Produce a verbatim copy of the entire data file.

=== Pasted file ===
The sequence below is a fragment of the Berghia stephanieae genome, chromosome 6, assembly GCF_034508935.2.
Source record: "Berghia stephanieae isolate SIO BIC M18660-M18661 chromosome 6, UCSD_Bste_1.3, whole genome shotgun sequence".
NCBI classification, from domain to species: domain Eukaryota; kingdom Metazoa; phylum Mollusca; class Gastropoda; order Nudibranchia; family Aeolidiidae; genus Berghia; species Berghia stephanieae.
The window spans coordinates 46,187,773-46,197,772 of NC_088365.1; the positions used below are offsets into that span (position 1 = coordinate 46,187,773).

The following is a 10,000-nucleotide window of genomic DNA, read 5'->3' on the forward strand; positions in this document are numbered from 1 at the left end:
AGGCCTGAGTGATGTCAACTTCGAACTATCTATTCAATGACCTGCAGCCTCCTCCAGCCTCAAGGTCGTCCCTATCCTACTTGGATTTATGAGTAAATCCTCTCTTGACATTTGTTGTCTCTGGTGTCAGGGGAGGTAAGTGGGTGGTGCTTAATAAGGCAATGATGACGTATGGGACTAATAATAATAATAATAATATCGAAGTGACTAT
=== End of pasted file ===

The sequence below is a fragment of the Berghia stephanieae genome, chromosome 6, assembly GCF_034508935.2.
Source record: "Berghia stephanieae isolate SIO BIC M18660-M18661 chromosome 6, UCSD_Bste_1.3, whole genome shotgun sequence".
NCBI classification, from domain to species: domain Eukaryota; kingdom Metazoa; phylum Mollusca; class Gastropoda; order Nudibranchia; family Aeolidiidae; genus Berghia; species Berghia stephanieae.
The window spans coordinates 46,187,773-46,197,772 of NC_088365.1; the positions used below are offsets into that span (position 1 = coordinate 46,187,773).

The following is a 10,000-nucleotide window of genomic DNA, read 5'->3' on the forward strand; positions in this document are numbered from 1 at the left end:
AGGCCTGAGTGATGTCAACTTCGAACTATCTATTCAATGACCTGCAGCCTCCTCCAGCCTCAAGGTCGTCCCTATCCTACTTGGATTTATGAGTAAATCCTCTCTTGACATTTGTTGTCTCTGGTGTCAGGGGAGGTAAGTGGGTGGTGCTTAATAAGGCAATGATGACGTATGGGACTAATAATAATAATAATAATATCGAAGTGACTAT